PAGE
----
A recent meme in the intellectual blogosphere is The Great Stagnation: that we are in a period of falling innovation and the world is suffering as a consequence. People love to ask, why is it so hard to be truly innovative? And now Nature is getting in on the action!
I have devoted more than three decades to studying scientific genius, the highest level of scientific creativity. The creative scientist contributes ideas that are original and useful. The scientific genius, however, offers ideas that are original, useful and surprising. Such momentous leaps — be they theories, discoveries or inventions — are not just extensions of already-established, domain-specific expertise: the scientific genius conceives of a novel expertise.
…Geniuses have played a decisive part in science in two main ways. First, they have founded new scientific disciplines, such as Galileo’s creation of telescopic astronomy. Second, geniuses have revolutionized established disciplines. Charles Darwin, for instance, proposed that species evolve by natural selection at a time when many biologists believed that life forms were fixed from the moment of Biblical creation.
…Yet, in my view, neither discipline creation nor revolution is available to contemporary scientists…The days when a doctoral student could be the sole author of four revolutionary papers while working full time as an assistant examiner at a patent office — as Einstein did in 1905 — are probably long gone. Natural sciences have become so big, and the knowledge base so complex and specialized, that much of the cutting-edge work these days tends to emerge from large, well-funded collaborative teams involving many contributors.
Can we all see how many things are just bafflingly wrong about this? Let’s get the Einstein scapegoat out of the way first. Einstein was a theoretical physicist. This meant the entire resources required of him were pen, paper, and mind. He never did an experiment in his life (okay, he kind of did one); why would he need to work in a large, well-funded collaborative team? The “cutting-edge work” that happens in these teams is experimental in origin and gives rise to data. Fortunately, there are still theoreticians whiling away their hours to create theoretical frameworks for that data (even in biology)! The capital equipment required for contemporary numerical simulations is relatively cheap and getting cheaper. Even the cheapest computer these days is mind-bogglingly powerful, and if you need it access to a cluster or cloud can be cheaply subcontracted out to Amazon. I’m sure we can list the geniuses that came after Einstein: Feynman and Hawking in physics, surely, and I’d count Hodgkin and Huxley in neuroscience for sure. Do Turing and Von Neumann count? I’m guessing every field has their geniuses that get passed by unnoticed by the rest of us.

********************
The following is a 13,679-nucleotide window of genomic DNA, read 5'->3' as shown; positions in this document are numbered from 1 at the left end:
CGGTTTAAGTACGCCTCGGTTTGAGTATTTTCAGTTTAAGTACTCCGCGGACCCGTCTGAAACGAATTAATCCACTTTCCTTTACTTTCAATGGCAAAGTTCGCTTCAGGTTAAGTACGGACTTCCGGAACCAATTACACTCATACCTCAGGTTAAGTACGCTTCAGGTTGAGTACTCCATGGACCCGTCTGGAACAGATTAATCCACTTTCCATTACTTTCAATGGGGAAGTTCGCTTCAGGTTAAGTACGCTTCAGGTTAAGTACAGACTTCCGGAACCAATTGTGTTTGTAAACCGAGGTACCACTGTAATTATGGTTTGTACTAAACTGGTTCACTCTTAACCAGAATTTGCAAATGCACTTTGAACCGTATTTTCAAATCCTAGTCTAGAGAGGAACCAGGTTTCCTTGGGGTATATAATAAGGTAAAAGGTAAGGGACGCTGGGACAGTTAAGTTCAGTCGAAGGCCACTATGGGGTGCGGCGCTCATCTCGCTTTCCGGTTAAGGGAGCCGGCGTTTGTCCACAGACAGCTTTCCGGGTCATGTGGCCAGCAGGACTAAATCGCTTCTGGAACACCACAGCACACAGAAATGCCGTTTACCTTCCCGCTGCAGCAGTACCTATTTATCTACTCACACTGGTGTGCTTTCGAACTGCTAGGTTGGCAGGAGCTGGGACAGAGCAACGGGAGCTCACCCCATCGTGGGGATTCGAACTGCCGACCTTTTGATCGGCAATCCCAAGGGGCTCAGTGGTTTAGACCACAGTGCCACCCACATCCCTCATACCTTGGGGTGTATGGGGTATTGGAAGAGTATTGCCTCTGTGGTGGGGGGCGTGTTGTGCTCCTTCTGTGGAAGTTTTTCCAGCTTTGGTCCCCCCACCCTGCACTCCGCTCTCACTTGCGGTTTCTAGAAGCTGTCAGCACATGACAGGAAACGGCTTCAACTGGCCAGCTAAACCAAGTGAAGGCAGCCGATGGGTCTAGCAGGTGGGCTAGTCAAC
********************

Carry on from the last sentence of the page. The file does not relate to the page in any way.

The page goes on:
And then we have geniuses like Darwin. How do we compare him to someone like the cruelly-neglected Alfred Russel Wallace? Ideas come in bursts because the world is prepared for them. Inventions like the telegraph and radio were invented simultaneously across the world. Much of relativity was presaged by the work of Poincare.
The problem is not that geniuses don’t exist, it’s that revolutionary ideas are taken in, repackaged, and improved upon with unprecedented speed. Channelrhodopsin was invented just years ago, and now it’s almost a standard technique; the idea has been extended to thermal activation of neurons in flies, and the world is ready to move on to the next big thing (clarity?). Revolution has been forgotten as revolutionary, genius left behind in a trail of papers.